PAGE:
Sepsis was diagnosed more frequently at the lowest GA (rates of early-onset sepsis were 6% at 22 weeks and 1% at 28 weeks, and rates of late-onset sepsis were 58% at 22 weeks and 20% at 28 weeks); 11% of infants developed necrotizing enterocolitis (Table 6). Patent ductus arteriosus was diagnosed for 46% of infants, of whom 71% were treated with indomethacin, 13% ibuprofen (2006–2007), and 27% surgical closure. Among 7313 infants who were still in the hospital at 28 days, 94% underwent an ophthalmologic examination before hospital discharge, death, or transfer. Of the 6866 with examination findings, 59% were diagnosed as having ROP (96% at 22 weeks and 32% at 28 weeks), and 12% underwent treatment for ROP (50% at 22 weeks and 2% at 28 weeks). A total of 2630 infants evaluated in 2006–2007 had ROP outcomes recorded at the time of discharge or 120 days of age. Among those infants, 39% had favorable outcomes, 7% had unfavorable outcomes with severe ROP requiring treatment, and 53% had undetermined ROP outcomes (ie, had not reached the threshold for surgery or were still immature and required further examination) (Table 6).
Rates of survival to discharge increased with increasing GA, from 6% at 22 weeks to 92% at 28 weeks (72% overall) (Fig 1 and Table 3). Infants born at 22 to 23 weeks had >3 times the risk of death, compared with infants born at 28 weeks (22 weeks, adjusted RR: 3.88 [95% CI: 3.18–4.73]; 23 weeks, adjusted RR: 3.56 [95% CI: 2.95–4.30]). RRs decreased but remained significant for infants born at 24 to 27 weeks, compared with 28 weeks (24 weeks, adjusted RR: 2.52 [95% CI: 2.10–3.04]; 27 weeks, adjusted RR: 1.23 [95% CI: 1.01–1.49]). Rates of survival to discharge according to GA did not change during the study period (Table 4).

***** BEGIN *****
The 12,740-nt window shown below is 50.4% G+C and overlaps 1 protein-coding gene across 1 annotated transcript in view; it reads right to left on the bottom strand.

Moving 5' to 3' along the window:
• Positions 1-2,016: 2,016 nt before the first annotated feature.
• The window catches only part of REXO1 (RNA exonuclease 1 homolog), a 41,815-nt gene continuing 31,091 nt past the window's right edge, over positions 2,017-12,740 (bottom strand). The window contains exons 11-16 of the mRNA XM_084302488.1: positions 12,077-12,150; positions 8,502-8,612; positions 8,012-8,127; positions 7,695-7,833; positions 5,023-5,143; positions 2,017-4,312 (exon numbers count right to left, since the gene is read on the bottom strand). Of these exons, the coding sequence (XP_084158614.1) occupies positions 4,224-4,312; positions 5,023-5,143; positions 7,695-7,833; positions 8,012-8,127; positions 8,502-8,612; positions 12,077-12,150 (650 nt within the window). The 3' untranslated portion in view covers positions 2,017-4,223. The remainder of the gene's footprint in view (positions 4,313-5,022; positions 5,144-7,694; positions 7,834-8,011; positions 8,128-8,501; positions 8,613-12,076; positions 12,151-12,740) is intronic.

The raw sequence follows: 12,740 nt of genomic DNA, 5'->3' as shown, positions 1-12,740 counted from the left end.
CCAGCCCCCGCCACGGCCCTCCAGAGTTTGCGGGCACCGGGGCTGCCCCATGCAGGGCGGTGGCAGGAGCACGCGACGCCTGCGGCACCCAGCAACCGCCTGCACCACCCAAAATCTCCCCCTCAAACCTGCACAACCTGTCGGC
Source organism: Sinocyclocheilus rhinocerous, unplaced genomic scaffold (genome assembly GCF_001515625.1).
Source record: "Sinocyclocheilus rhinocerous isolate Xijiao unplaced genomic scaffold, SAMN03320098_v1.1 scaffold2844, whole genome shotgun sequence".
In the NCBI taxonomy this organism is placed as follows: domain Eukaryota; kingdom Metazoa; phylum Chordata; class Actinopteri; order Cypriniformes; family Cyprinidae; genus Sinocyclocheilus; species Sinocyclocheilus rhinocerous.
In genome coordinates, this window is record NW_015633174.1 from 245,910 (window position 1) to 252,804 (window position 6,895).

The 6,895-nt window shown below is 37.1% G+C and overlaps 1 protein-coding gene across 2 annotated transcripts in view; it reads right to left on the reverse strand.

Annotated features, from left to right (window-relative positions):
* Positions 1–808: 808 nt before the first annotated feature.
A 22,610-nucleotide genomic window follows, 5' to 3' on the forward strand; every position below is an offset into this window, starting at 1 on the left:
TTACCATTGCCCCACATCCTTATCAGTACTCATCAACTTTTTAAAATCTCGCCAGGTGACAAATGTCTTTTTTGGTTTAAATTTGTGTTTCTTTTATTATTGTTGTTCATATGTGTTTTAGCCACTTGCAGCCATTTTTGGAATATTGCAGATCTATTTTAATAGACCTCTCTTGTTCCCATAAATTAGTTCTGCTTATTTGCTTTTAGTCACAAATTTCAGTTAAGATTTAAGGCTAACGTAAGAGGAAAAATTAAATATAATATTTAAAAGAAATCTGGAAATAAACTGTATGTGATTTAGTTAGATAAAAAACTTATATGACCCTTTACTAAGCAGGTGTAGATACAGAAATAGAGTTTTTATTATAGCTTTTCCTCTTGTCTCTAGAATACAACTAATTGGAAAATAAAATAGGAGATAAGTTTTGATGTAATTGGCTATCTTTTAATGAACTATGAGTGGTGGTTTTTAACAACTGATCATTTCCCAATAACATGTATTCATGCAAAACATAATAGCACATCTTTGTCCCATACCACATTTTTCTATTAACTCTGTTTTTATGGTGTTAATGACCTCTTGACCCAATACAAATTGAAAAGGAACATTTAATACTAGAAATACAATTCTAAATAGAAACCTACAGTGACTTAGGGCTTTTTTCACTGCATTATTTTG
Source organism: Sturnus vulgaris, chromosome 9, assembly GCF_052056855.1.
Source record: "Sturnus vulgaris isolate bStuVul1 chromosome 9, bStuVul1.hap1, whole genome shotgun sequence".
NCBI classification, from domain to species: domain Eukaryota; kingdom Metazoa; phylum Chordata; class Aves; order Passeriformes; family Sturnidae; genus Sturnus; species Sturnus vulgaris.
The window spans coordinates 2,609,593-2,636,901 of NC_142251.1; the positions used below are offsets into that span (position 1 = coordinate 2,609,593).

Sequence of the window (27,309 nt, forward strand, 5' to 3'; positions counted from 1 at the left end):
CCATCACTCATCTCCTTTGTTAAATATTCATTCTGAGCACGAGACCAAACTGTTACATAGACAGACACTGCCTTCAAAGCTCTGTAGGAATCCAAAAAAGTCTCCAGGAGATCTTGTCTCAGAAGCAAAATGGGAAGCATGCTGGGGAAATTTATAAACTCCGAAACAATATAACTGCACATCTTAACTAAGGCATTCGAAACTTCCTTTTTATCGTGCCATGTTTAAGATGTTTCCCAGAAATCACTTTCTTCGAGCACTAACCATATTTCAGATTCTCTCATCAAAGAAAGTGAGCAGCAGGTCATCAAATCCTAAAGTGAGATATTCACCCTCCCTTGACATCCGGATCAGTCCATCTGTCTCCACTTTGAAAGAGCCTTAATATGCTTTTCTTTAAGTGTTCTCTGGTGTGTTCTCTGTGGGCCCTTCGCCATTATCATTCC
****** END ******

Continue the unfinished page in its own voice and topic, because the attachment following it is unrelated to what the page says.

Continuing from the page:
Neonatal morbidities occurred frequently among survivors. Rates of survival with morbidity decreased from 100% at 22 weeks to 92% at 23 weeks, 91% at 24 weeks, 80% at 25 weeks, 66% at 26 weeks, 56% at 27 weeks, and 43% at 28 weeks. Infection and BPD were the most-frequent morbidities. Although unadjusted rates of survival without major morbidity seemed unchanged, the adjusted RR for survival without morbidity increased over time (Table 4). The median length of hospital stay among survivors was 84 days, and lengths of stay decreased with increasing GA, from 141 days at 22 weeks to 63 days at 28 weeks (P <.001). PMA at discharge decreased from 42 weeks for surviving infants born at GAs of 22 weeks to 37 weeks for those born at 28 weeks (Fig 2).